by Julia Sneden
We Americans are an odd people. We refer to ourselves as “the melting pot,” where peoples from many cultures may take part in a society that values people for individual accomplishment, not for ancestry or class. We give lip service to ideals of equality, hard work, and respect for our fellow citizens, and yet we don’t really want to be part of that mass at all. The ideals are just fine for the other guy, but us? We each want to be Special.
We fall for anything that makes us stand out. Most of us lack the brilliant talents that put a few others in the public eye, but that fact doesn’t kill the hunger. We fill in with any number of crazy ideas that will set us apart, like winning pie-eating contests, or playing the lottery, or just accumulating things.
The latter is a strategy cleverly encouraged by manufacturers and their advertising agencies. They have convinced us that owning things will impress others and put us a cut above our peers, and we have taken that bait in one big gulp.
It’s not just a matter of owning things, either, but of owning things that are easily discerned by labels or logos prominently affixed to the product, so that everyone else knows that we can afford to buy the right stuff.
While manufacturers could easily add only a small amount to the price of a product to cover the cost of the branding logos, they don’t do that. Instead, they jack up the price considerably because the product now has snob appeal, which will ensure huge sales even as it advertises itself.
No doubt this kind of “free” advertising has been around in one form or another for a couple of thousand years at least. It isn’t really free at all, of course, because the customer pays dearly for the privilege of displaying the ad. Never has this practice been as prevalent as it became in the 20th century.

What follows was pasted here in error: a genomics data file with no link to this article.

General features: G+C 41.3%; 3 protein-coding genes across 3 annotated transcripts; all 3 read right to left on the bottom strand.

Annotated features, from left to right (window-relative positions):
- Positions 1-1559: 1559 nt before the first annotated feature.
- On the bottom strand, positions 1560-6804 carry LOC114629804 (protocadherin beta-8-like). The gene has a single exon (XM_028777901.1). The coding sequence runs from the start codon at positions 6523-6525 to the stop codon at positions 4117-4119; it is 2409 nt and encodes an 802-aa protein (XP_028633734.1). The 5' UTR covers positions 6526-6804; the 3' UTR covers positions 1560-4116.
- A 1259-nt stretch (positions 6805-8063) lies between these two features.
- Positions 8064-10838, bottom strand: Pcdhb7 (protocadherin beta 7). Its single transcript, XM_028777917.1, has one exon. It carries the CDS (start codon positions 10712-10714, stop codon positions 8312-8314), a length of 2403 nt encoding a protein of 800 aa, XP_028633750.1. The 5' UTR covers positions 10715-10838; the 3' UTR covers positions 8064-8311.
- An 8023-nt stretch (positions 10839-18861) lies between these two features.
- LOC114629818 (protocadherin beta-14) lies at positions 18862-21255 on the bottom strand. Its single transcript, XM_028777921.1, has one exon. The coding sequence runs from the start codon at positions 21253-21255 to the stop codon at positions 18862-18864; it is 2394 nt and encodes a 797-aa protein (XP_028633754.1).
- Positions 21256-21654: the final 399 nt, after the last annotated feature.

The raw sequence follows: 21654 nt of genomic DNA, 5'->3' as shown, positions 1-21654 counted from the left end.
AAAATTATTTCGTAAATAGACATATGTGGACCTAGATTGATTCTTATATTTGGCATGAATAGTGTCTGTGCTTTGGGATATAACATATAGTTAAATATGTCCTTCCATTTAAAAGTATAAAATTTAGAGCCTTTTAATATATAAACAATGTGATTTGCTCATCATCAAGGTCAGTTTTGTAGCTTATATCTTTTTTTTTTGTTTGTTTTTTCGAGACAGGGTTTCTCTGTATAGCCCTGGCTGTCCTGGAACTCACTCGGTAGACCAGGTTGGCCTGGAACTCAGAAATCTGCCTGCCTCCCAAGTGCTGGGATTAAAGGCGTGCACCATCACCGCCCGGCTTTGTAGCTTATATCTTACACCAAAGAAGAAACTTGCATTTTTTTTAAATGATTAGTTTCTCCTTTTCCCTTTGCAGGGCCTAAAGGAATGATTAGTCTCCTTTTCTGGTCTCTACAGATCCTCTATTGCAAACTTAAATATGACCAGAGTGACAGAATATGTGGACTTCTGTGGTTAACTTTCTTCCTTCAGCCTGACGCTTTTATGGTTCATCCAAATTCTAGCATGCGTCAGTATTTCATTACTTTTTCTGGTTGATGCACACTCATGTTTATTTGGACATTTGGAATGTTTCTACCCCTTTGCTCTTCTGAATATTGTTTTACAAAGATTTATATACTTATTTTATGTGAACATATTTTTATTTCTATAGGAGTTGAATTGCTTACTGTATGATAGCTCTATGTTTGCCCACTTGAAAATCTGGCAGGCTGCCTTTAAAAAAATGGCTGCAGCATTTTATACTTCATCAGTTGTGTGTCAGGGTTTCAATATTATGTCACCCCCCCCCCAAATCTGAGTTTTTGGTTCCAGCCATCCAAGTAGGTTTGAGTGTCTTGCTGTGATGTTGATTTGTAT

In the 1920’s and ‘30’s, we saw the beginning of the trend when Rene Lacoste, a brilliant French tennis player, began wearing a blazer embroidered with a crocodile. His nickname, in tennis circles, was “the Crocodile,” a result, some say, of his tenacity on the court. Others speak of a bet he once made that he’d win a particular match. The stakes for the bet was an alligator bag, a suitcase that he had particularly admired.
A few years later, Lacoste designed the famous “tennis whites” shirt that bore the mini-croc on the left breast. That segued into colored shirts, as well as many other sports-related items that carry the famous crocodile.
The branding was so successful that suddenly other manufacturers began putting logos on sportswear and shoes and sweaters and handbags and scarves, etc. ad nauseam. It has become difficult to find anything that doesn’t bear some sort of emblem or initials. Even the sleaziest of garments or notions bear prominent branding devices.
It would be a welcome relief if someone came out with a product that bore no cutesy logo, but was simply well-made and lasting. In these woeful economic times, who wouldn’t pass by the branded item for something that cost less and lasted longer?
Speaking of cost, how do you think sports teams can afford to pay athletes those obscenely big salaries? Here, branding has taken a quantum leap, with big companies paying huge amounts for the “honor” of having a stadium (or rink or field) named for them. The namers, of course, garner lots of on-air advertising every time a sportscaster says ... ”Here, from (fill in the blank) Field, we bring you ...”
As many observers have noted, sports venues used to be named after people of achievement, if they weren’t named for the teams that used them. Nowadays, despite the fact that most venues are built at least in part by taxpayer dollars, “naming rights” are sold for large amounts of money.
The TCF Bank, for example, will pay the University of Minnesota $35 million over 25 years to name the new Gophers football stadium (due to open this fall) — and I’ll bet that nobody asked the state’s taxpayers for approval. I don’t suppose the University will lower tuition, but at least one can hope that it will put the money to good educational use in these hard economic times.
There are embarrassing moments now and then, when sponsorship can go awry for any number of reasons. In Houston, the baseball park that was Enron Field suddenly became Astros Field, at least until a new sponsorship arose, whereupon it became Minute Maid Field. That sounds awfully dainty for a place where the players spit on the ground.
But so far, the Yankees, bless them, have stuck firmly to “Yankee Stadium” for their new ballpark. I feel like sending them a love letter.
As noted, the crashing economy brings hope that the business of ostentatious branding will take a hit, or at least sustain a dent. For my money, anyone who is willing to produce well-made, reasonably-priced products that last and don’t blatantly advertise their makers will have a customer. They may lack snob appeal, but these days that concept is positively patriotic.
©2009 Julia Sneden for SeniorWomen.com